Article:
Take A Free Tour Of NYC’s Gracie Mansion!

Nestled on the very East corner of the Upper East Side is (get this!)…an actual house. Actually one better than a house…a MANSION. Pretty impressive by NYC standards, huh?! Gracie Mansion is where our Mayors have lived since 1942 (all of them, in fact, except for Bloomberg), and every Monday you can take a guided tour of the space at 10am, 11am, or 5pm…just sign up here!

The docent takes you around the first floor of the home–essentially viewing six rooms. The second floor is where the current Mayor and his family reside, so for obvious reasons that’s closed off from the public. (Although I did spy a pair of running sneakers at the bottom of the stairs which I’m pretttttyyyyyyy sure were Mayor De Blasio’s;-)

Built in 1799 by shipping merchant Archibald Gracie (do you love that name as much as I do?;-), there’s a lot of history in the space, as well as some pretty classy antiques. My favorite part, however, was the incredible amount of eclectic artwork that graced the walls. There was a little bit of everything–traditional painted portraits of the original Gracie children, photographs taken in Harlem decades ago, and even an original Andy Warhol hanging over an otherwise very conservative settee in the parlor.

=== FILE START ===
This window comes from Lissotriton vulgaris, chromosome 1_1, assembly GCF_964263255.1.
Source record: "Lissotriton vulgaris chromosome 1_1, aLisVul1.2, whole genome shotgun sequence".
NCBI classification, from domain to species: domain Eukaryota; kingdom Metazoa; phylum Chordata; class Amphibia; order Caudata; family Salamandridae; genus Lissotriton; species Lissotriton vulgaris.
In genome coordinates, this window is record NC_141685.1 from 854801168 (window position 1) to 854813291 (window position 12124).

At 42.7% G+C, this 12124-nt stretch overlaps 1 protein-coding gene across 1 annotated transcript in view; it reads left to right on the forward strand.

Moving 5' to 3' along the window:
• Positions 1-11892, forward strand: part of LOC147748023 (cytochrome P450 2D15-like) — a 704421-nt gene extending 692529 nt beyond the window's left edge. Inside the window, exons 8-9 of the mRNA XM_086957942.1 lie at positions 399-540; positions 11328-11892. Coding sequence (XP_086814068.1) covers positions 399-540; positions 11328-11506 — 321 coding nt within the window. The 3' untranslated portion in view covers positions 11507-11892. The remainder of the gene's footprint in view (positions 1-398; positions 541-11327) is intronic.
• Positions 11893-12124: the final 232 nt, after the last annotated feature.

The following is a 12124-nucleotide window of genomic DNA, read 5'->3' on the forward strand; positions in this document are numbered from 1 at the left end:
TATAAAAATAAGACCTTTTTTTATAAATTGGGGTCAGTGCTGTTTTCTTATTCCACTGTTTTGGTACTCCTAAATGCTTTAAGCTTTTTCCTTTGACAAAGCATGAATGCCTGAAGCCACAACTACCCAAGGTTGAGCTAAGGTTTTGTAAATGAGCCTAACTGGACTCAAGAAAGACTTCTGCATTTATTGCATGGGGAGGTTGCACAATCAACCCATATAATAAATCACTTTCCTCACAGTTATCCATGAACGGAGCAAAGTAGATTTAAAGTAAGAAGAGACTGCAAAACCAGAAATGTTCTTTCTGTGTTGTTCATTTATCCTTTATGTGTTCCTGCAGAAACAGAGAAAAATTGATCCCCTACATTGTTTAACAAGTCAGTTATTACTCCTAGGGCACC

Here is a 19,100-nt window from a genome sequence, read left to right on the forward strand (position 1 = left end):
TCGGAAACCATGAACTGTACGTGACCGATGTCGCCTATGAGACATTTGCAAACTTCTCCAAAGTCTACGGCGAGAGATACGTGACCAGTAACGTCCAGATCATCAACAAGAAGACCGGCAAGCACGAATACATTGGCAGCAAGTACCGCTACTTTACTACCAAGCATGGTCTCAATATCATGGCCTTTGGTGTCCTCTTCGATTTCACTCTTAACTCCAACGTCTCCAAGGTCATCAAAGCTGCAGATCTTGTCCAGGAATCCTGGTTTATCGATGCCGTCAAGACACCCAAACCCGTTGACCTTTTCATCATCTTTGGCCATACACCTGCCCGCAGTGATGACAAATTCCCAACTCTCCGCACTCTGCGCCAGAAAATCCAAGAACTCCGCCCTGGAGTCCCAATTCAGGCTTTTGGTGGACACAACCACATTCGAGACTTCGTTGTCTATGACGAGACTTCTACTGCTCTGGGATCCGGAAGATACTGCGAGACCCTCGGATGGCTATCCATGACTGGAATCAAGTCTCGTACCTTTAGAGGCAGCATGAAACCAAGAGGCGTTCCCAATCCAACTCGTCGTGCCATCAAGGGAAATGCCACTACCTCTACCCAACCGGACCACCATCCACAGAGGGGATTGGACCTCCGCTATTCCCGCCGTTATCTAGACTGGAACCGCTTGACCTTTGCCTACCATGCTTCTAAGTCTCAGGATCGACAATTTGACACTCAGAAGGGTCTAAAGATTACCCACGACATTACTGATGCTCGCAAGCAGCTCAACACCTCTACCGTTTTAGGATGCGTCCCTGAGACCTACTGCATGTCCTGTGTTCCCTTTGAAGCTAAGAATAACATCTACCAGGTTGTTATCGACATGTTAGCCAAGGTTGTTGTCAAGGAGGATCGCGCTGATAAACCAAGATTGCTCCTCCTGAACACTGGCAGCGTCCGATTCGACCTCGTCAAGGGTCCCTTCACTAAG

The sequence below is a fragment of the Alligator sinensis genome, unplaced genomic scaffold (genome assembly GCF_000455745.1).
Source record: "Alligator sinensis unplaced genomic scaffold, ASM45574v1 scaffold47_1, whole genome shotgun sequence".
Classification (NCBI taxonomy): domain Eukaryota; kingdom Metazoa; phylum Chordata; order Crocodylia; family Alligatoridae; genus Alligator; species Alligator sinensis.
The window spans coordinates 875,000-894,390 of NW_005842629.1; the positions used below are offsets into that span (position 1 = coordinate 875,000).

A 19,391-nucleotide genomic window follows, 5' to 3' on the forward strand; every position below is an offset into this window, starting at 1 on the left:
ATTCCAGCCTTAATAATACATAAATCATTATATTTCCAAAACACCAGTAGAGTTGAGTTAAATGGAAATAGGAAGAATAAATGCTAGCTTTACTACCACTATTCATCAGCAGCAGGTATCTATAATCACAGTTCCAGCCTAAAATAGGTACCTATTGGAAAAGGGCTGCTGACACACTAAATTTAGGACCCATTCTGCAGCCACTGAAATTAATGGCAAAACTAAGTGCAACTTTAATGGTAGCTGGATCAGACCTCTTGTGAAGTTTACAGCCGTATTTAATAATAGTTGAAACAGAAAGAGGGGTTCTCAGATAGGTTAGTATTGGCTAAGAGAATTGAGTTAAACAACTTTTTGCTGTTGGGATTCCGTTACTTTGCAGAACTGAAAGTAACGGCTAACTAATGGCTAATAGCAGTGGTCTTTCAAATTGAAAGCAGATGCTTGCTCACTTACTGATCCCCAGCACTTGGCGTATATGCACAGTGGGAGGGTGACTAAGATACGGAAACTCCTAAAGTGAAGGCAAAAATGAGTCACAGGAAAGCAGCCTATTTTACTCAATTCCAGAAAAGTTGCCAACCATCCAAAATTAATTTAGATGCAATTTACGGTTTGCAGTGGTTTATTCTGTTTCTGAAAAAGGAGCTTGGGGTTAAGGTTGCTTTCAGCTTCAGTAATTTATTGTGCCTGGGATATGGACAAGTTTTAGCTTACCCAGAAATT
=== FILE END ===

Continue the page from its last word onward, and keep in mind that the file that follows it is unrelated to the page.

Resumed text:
The tour is free, and such a fun way to get a piece of NYC history. Plus, when else are you ever going to step foot in a NYC mansion?!

Location: Gracie Mansion // East End Avenue and 88th Street

xo,

Jess

p.s. interested in checking out more cool NYC homes? head to Queens to tour Louis Armstrong’s house!

3 Comments

  • Joanne Theodorou says:

    The grounds surrounding the Mansion are really lovely and the East River view, overlooking NYC’s bridges and the Roosevelt island lighthouse, puts you in a unique place …a view most urban dwellers don’t usually get to enjoy.

  • My kind of house! Adore houses with an ‘identity’! Time to return to NYC! Great pix, too.

  • Sarah Henry says:

    Yay! Such a fun day. I liked the artwork too, particularly the Norman Rockwell four freedoms.

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